Your guide to Major League Soccer’s annual (Super) draft

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It’s not the primetime spectacle we get from the NFL or NBA, but Major League Soccer’s annual draft has come a long way. Once an overlooked part of a fledgling league’s landscape, MLS’s annual event now serves as the highlight of the offseason, with college soccer experts, mock drafts, and live television coverage making previously anonymous collegiate stars into symbols for professional hope. There may not be any Jabari Parker- or Andrew Wiggins-level stars in the field, but for one day, somebody will be the Jabari Parker of Major League Soccer.

For North American professional soccer, that day is Thursday (noon ET), though as with every Major League Soccer SuperDraft (yes, they do call it “Super”), any description of event come with disclaimer on its changing identity:

The Big Story

Each January, MLS officials convene on the NSCAA convention, ready to draft a new platoon of talent. Each January, the rest of the MLS world debates why they continue to do so. With more talent coming into the league as Home Grown Players or foreign free agents, with wages and the rising level of competition keeping more talent in the league, it’s becoming more difficult for drafted players to make an impact in Major League Soccer. The league has grown beyond its dependence on the college pipeline.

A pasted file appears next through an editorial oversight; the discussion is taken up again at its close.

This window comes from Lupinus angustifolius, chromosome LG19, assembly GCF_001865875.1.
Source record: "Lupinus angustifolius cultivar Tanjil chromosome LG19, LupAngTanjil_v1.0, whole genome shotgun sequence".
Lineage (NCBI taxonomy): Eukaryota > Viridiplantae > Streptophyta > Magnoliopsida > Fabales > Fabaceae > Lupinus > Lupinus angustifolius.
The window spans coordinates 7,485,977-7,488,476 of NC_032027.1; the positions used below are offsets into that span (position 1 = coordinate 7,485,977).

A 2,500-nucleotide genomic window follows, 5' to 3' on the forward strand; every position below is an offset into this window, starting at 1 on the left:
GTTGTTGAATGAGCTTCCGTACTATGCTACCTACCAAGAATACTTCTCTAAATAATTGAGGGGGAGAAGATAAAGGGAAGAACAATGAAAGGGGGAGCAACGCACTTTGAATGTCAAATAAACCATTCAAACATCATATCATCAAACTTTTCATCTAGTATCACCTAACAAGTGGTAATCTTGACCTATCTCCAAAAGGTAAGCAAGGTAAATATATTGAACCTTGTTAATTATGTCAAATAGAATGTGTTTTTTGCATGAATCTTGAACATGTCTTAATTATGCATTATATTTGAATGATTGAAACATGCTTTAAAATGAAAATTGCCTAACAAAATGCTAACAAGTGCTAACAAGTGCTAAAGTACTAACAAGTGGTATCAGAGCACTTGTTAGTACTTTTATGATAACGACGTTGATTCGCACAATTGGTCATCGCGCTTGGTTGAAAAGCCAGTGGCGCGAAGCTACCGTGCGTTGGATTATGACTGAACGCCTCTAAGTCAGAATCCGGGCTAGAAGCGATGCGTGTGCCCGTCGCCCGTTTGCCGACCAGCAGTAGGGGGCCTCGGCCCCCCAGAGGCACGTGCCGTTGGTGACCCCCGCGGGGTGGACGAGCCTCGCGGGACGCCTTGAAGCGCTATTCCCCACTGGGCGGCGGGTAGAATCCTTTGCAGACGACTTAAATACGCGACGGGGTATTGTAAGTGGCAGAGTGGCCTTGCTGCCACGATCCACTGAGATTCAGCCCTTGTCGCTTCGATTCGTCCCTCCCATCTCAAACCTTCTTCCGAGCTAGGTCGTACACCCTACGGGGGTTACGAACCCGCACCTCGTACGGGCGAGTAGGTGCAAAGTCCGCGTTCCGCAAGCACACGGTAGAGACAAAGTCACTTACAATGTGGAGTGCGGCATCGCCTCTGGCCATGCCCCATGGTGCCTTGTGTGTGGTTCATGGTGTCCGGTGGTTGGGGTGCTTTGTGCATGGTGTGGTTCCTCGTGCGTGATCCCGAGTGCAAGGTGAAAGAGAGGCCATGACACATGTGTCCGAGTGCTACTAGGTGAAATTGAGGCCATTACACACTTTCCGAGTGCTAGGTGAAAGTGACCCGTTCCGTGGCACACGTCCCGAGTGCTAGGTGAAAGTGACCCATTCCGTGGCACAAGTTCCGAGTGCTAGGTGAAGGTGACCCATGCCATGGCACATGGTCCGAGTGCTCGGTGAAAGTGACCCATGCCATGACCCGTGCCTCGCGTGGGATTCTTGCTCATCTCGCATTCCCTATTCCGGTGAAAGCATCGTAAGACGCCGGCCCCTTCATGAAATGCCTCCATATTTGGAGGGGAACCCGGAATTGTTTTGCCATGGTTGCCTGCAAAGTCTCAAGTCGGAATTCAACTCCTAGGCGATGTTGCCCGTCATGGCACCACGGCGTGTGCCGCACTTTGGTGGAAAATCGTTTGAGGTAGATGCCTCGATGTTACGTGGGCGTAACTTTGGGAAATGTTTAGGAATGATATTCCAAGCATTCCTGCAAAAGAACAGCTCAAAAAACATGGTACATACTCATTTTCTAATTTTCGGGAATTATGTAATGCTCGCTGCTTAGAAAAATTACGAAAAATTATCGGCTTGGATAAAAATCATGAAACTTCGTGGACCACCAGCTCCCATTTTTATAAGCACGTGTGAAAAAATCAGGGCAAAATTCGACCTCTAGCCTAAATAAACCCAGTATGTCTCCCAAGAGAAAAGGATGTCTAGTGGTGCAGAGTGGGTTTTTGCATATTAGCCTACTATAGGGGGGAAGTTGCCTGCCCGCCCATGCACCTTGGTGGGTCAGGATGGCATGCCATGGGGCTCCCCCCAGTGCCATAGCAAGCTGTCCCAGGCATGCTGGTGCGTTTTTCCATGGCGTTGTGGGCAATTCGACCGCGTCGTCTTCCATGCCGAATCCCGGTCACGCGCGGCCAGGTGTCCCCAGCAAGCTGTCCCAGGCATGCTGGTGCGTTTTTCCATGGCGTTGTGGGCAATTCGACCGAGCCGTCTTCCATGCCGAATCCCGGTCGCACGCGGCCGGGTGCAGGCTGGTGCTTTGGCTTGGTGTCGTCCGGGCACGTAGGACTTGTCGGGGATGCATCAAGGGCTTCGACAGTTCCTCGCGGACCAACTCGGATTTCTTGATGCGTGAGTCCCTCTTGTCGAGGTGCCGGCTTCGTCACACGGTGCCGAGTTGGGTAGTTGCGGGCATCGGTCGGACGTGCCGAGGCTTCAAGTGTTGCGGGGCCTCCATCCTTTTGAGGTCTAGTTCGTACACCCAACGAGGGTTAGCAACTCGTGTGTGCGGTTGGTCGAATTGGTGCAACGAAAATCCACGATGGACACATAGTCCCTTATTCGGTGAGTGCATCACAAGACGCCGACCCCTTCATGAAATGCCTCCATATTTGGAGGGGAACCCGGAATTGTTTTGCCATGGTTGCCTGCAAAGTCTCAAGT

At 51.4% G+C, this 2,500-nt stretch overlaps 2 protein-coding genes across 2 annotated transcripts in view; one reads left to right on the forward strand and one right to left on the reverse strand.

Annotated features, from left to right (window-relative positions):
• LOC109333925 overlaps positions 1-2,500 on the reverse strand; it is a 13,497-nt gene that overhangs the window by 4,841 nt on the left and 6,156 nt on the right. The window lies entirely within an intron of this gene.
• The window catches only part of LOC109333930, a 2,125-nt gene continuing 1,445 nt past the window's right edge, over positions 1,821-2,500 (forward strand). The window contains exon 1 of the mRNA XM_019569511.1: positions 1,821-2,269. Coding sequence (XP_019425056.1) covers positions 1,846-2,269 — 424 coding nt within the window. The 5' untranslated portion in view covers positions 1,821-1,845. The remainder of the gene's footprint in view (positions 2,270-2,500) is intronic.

source: AP
In 2011, Darlington Nagbe was the Timbers’ first ever draft pick, going second overall. In 2013, he helped his team to the best record in the Western Conference. (Photo: AP.)

Even if the draft is less super than it used to be, it still has serves a purpose. Andrew Farrell, Deshorn Brown, and Dillon Powers went from first round picks to starters on playoff teams last season. Kelyn Rowe, Nick DeLeon, and Austin Berry were top nine picks in the 2012 draft, while Darlington Nagbe, voted the league’s best player under 24 years old last season, was selected second overall in 2011. Perhaps the draft’s waning influence has increased the importance of higher picks, but the process hasn’t reached irrelevance. Yet.

Who’s going number one

Thanks to an aggressive offseason makeover, D.C. United, holders of the first overall pick, doesn’t have a clear area of need. They’ve brought in goal scoring (Eddie Johnson) and defense (Jeff Parke, Bobby Boswell, Sean Franklin) to a team that already had Perry Kitchen, Luis Silva, and Nick DeLeon in midfield. While Ben Olsen’s three-win squad still has weak points at all levels of the field, it’s just unclear which one they need to address first.

That’s why you see a number of different players occupying the number one spot in mock drafts:

Steve Birnhaum, D, California – Just short of his 23rd birthday (Jan. 23), Birnhaum is seen as the most MLS-ready player on the board. A center back with size (6’2″) and the ability to play with the ball at his feet, Birnhaum has been evaluated as a strong passer whose only potential physical drawback is the lack of top-end speed. The other obvious drawback: At 23 years old, he’s approaching “what you see is what you get” territory.